Here is the raw data, separated by how many QBs were initially considered being in that first elite tier, along with the highly drafted quarterbacks (in bold) who were a part of that next tier:
3 QB Drafts
Tim Couch (Round 1, Pick 1)
Donovan McNabb (1/2)
Akili Smith (1/3)
Eli Manning (1/1)
Philip Rivers (1/4)
Ben Roethlisberger (1/11)
Vince Young (1/3)
Matt Leinart (1/10)
Jay Cutler (1/11)
Daunte Culpepper (1/11)
Cade McNown (1/12)
Shaun King (2/50)
J.P. Losman (1/22)
Kellen Clemens (2/49)
Tavaris Jackson (2/64)
2 QB Drafts
Peyton Manning (1/1)
Ryan Leaf (1/2)
David Carr (1/1)
Joey Harrington (1/3)
Alex Smith (1/1)
Aaron Rodgers (1/24)
JaMarcus Russell (1/1)
Brady Quinn (1/22)
Matt Ryan (1/3)
Joe Flacco (1/18)
Matthew Stafford (1/1)
Mark Sanchez (1/5)
Charlie Batch (2/60)
Patrick Ramsey (1/32)
Jason Campbell (1/25)
Charlie Frye (3/67)
Kevin Kolb (2/36)
John Beck (2/40)
Drew Stanton (2/43)
Brian Brohm (2/56)
Chad Henne (2/57)
Josh Freeman (1/17)
Pat White (2/44)
1 QB Drafts
Chad Pennington (1/18)
Michael Vick (1/1)
Carson Palmer (1/1)
Sam Bradford (1/1)
Giovanni Carmazzi (3/65)
Drew Brees (1/32)
Quincy Carter (2/53)
Marques Tuiasosopo (2/59)
Byron Leftwich (1/7)
Kyle Boller (1/19)
Rex Grossman (1/22)
Tim Tebow (1/25)
Jimmy Clausen (2/48)
Colt McCoy (3/85)
You may take issue with how I split some of the tiers, like 2005, but if you remember that year’s draft, Smith and Rodgers were considered head and shoulders above the rest of the QBs in that draft. Rodgers slipping all the way to 24th in the first round was not considered a real possibility, until it happened.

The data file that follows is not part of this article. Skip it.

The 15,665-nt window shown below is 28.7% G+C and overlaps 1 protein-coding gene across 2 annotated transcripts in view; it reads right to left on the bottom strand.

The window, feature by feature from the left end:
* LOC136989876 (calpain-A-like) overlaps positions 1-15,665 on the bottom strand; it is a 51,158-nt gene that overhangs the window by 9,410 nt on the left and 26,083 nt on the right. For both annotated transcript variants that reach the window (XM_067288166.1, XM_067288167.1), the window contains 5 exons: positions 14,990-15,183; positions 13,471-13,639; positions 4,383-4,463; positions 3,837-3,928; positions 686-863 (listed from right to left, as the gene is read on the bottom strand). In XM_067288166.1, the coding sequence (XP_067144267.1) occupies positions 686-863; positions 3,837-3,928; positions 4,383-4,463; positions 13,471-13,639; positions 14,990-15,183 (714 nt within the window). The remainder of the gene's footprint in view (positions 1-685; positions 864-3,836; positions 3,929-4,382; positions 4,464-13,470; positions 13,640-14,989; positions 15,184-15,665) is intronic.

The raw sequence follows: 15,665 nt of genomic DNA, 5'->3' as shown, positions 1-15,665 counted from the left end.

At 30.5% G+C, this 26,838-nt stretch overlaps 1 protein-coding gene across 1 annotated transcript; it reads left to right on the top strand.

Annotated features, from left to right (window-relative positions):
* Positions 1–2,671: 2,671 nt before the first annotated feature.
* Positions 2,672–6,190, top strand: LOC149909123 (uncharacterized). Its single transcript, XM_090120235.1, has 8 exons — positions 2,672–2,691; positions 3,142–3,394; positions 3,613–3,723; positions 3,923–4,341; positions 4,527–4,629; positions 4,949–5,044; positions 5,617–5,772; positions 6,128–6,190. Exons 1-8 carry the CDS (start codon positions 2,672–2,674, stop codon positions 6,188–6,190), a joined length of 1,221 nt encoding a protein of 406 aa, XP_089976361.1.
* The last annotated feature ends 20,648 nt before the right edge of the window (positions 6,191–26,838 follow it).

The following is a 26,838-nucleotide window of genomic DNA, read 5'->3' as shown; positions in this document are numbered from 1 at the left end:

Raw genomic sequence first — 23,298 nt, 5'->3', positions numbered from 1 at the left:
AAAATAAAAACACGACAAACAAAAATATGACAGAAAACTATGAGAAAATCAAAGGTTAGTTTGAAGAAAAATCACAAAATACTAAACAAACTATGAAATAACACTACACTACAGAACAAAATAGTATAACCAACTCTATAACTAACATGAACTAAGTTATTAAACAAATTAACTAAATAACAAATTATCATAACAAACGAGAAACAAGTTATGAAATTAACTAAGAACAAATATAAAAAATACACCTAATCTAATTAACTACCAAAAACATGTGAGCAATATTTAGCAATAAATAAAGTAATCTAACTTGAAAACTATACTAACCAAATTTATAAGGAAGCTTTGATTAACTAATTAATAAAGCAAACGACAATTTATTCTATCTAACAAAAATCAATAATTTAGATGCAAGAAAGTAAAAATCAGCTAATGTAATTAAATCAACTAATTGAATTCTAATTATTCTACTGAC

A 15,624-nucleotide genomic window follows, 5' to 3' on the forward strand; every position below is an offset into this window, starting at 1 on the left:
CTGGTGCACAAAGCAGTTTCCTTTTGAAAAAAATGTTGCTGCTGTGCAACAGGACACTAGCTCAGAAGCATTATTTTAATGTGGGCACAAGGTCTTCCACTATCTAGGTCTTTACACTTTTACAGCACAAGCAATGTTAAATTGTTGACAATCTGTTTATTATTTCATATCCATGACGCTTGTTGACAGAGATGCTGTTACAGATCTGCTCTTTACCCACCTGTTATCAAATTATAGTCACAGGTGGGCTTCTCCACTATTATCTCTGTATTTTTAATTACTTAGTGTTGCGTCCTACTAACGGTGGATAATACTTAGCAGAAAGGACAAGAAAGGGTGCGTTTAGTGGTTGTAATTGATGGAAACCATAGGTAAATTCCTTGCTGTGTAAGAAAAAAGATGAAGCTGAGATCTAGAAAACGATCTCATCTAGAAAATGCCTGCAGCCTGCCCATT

Overall, I think the names speak for themselves. There were by my count 27 quarterbacks taken over those 13 drafts, who would otherwise qualify as “second tier” players.
Only one selection from those 27 can be called franchise-changing (Brees). That’s a success rate of less than 4 percent. Believe me, when a team takes a QB in the first or second round, they are expecting success, franchise-changing success at that.
In fact, the success rate for the elite QBs (15 out of 25 in this sampling) is still a somewhat mediocre 60 percent, but that is a huge improvement over the second-tier draftees.
Now, admittedly some of the second-tier QBs listed have had their moments (Culpepper, Campbell) and some may have more moments still ahead of them (Kolb, Freeman, Tebow).
But when an NFL team invests one of its top picks into a quarterback, the assumption is that there will be several years of stability and productivity ahead of that player.
The evidence simply says that spending an early-round pick on a QB outside the elite, first tier is a wasted investment. From Cade McNown and J.P. Losman to Patrick Ramsey and Kyle Boller, the NFL draft has consistently shown us that if you are not an elite QB, you are not worth owning.
The course of history is not going to change for Ryan Tannehill, a converted wide receiver with only 20 starts to his name. And yet, the Dolphins are betting that Tannehill will buck the trend, and become the next Drew Brees. That simply is a bet I wouldn’t make.